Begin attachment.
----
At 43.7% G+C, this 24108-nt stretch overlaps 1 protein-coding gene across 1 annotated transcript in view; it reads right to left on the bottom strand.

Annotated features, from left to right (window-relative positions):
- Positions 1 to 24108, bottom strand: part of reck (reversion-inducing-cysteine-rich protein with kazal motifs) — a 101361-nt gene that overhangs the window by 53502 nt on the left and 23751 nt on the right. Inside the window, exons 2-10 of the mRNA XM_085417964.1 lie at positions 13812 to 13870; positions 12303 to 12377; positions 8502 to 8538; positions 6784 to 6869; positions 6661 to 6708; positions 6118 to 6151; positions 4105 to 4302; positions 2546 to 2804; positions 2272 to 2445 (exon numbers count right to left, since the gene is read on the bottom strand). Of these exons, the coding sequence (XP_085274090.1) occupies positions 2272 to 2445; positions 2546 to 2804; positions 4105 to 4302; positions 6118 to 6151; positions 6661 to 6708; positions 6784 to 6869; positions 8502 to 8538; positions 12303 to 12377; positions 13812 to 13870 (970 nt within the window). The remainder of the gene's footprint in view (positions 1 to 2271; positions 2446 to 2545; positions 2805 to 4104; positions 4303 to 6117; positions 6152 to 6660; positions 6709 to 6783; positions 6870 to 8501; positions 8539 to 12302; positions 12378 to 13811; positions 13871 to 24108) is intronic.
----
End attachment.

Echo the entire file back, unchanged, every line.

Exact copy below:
At 43.7% G+C, this 24108-nt stretch overlaps 1 protein-coding gene across 1 annotated transcript in view; it reads right to left on the bottom strand.

Annotated features, from left to right (window-relative positions):
- Positions 1 to 24108, bottom strand: part of reck (reversion-inducing-cysteine-rich protein with kazal motifs) — a 101361-nt gene that overhangs the window by 53502 nt on the left and 23751 nt on the right. Inside the window, exons 2-10 of the mRNA XM_085417964.1 lie at positions 13812 to 13870; positions 12303 to 12377; positions 8502 to 8538; positions 6784 to 6869; positions 6661 to 6708; positions 6118 to 6151; positions 4105 to 4302; positions 2546 to 2804; positions 2272 to 2445 (exon numbers count right to left, since the gene is read on the bottom strand). Of these exons, the coding sequence (XP_085274090.1) occupies positions 2272 to 2445; positions 2546 to 2804; positions 4105 to 4302; positions 6118 to 6151; positions 6661 to 6708; positions 6784 to 6869; positions 8502 to 8538; positions 12303 to 12377; positions 13812 to 13870 (970 nt within the window). The remainder of the gene's footprint in view (positions 1 to 2271; positions 2446 to 2545; positions 2805 to 4104; positions 4303 to 6117; positions 6152 to 6660; positions 6709 to 6783; positions 6870 to 8501; positions 8539 to 12302; positions 12378 to 13811; positions 13871 to 24108) is intronic.